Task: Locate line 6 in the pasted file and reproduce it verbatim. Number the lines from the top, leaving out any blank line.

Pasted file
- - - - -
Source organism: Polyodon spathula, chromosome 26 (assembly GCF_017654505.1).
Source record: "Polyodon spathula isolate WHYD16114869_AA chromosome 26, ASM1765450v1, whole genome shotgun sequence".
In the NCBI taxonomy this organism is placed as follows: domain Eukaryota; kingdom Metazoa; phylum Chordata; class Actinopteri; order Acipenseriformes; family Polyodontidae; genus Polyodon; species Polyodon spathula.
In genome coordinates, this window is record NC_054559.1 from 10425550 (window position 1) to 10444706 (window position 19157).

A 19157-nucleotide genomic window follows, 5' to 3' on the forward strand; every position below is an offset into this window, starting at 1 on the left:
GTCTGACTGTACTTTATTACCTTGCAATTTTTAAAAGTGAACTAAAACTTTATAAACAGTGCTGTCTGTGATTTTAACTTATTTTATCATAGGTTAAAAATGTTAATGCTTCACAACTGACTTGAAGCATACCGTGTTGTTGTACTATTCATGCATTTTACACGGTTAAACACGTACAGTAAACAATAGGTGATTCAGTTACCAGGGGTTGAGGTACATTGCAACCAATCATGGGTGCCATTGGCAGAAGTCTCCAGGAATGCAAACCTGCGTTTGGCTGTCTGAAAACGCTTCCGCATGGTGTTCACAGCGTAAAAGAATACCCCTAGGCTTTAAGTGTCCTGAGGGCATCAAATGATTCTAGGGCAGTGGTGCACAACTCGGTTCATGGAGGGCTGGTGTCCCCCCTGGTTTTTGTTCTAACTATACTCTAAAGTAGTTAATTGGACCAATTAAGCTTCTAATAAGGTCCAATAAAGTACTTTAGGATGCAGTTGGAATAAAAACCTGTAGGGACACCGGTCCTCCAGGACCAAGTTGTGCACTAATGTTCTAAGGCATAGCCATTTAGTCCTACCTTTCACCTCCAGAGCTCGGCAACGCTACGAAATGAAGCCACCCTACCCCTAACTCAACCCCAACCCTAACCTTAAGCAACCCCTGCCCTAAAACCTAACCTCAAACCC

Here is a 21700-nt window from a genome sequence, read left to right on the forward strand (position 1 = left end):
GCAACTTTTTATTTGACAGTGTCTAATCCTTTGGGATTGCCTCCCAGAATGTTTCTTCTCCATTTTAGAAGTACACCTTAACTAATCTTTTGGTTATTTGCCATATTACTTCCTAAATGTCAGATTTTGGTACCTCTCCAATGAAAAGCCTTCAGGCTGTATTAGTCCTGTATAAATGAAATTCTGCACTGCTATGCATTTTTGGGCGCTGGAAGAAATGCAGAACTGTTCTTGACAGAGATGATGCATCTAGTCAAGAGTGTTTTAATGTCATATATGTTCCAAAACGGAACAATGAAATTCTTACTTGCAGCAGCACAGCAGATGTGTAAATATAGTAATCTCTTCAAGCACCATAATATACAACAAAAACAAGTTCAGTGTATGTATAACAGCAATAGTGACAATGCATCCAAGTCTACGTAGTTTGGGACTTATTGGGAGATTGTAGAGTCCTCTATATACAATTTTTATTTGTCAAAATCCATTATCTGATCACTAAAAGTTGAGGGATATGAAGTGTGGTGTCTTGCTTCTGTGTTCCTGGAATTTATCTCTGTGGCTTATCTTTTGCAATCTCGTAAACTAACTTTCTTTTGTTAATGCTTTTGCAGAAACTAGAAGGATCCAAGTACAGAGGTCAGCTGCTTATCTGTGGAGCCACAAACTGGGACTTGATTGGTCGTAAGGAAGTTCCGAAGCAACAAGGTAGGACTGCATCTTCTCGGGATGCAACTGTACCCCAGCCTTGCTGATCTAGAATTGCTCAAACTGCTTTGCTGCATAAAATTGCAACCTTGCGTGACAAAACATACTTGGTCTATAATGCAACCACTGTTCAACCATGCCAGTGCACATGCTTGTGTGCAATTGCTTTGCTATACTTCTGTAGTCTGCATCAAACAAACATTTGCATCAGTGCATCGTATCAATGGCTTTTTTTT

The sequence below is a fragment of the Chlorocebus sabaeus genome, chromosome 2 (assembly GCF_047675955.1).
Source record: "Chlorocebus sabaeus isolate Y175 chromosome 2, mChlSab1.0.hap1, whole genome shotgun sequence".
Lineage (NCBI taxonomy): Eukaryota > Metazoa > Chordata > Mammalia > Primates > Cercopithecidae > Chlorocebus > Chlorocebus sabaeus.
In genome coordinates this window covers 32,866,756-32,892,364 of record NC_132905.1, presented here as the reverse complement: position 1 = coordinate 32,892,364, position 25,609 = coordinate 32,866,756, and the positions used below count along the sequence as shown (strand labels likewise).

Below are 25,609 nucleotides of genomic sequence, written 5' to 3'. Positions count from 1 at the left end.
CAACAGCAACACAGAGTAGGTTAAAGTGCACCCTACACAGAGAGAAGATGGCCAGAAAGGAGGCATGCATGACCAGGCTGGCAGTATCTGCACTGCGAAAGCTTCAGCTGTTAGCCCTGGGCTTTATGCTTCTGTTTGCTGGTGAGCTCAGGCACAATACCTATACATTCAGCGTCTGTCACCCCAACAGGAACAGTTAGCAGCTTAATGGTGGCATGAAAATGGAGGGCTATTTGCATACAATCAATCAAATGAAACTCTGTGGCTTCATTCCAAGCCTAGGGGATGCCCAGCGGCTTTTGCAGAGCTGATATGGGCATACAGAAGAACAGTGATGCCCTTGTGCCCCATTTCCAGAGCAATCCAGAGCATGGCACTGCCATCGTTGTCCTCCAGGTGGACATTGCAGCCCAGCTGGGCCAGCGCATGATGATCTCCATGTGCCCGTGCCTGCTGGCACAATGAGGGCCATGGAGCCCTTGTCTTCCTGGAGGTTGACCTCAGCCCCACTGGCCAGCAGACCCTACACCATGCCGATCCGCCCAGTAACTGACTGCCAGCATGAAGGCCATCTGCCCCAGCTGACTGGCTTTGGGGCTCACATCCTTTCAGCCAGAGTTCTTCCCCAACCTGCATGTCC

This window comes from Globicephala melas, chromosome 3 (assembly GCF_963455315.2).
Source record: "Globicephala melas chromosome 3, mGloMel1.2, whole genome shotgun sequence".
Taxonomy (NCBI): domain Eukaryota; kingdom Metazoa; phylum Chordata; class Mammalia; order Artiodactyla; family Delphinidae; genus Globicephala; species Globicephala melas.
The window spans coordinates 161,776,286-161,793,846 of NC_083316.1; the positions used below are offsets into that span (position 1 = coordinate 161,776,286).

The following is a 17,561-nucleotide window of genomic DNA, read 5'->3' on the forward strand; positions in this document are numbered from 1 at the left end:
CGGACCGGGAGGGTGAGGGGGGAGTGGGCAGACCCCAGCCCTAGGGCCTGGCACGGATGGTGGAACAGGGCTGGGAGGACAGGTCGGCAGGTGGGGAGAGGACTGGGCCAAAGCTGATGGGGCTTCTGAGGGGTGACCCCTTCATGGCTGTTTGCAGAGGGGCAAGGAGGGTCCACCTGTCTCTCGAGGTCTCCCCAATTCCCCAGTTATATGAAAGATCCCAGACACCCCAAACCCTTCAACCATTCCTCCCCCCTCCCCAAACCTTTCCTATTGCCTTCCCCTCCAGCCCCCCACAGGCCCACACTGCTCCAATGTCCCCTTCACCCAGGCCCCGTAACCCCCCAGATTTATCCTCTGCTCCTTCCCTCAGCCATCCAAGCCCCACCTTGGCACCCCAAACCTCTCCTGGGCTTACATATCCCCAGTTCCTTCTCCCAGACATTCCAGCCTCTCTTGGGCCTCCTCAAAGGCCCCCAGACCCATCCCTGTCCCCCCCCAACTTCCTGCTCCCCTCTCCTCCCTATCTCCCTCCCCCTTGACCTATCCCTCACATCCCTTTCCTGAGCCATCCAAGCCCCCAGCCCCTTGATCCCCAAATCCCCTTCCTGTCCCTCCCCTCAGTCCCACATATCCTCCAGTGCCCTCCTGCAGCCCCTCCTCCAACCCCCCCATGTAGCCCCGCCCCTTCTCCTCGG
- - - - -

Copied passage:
GTCTGACTGTACTTTATTACCTTGCAATTTTTAAAAGTGAACTAAAACTTTATAAACAGTGCTGTCTGTGATTTTAACTTATTTTATCATAGGTTAAAAATGTTAATGCTTCACAACTGACTTGAAGCATACCGTGTTGTTGTACTATTCATGCATTTTACACGGTTAAACACGTACAGTAAACAATAGGTGATTCAGTTACCAGGGGTTGAGGTACATTGCAACCAATCATGGGTGCCATTGGCAGAAGTCTCCAGGAATGCAAACCTGCGTTTGGCTGTCTGAAAACGCTTCCGCATGGTGTTCACAGCGTAAAAGAATACCCCTAGGCTTTAAGTGTCCTGAGGGCATCAAATGATTCTAGGGCAGTGGTGCACAACTCGGTTCATGGAGGGCTGGTGTCCCCCCTGGTTTTTGTTCTAACTATACTCTAAAGTAGTTAATTGGACCAATTAAGCTTCTAATAAGGTCCAATAAAGTACTTTAGGATGCAGTTGGAATAAAAACCTGTAGGGACACCGGTCCTCCAGGACCAAGTTGTGCACTAATGTTCTAAGGCATAGCCATTTAGTCCTACCTTTCACCTCCAGAGCTCGGCAACGCTACGAAATGAAGCCACCCTACCCCTAACTCAACCCCAACCCTAACCTTAAGCAACCCCTGCCCTAAAACCTAACCTCAAACCC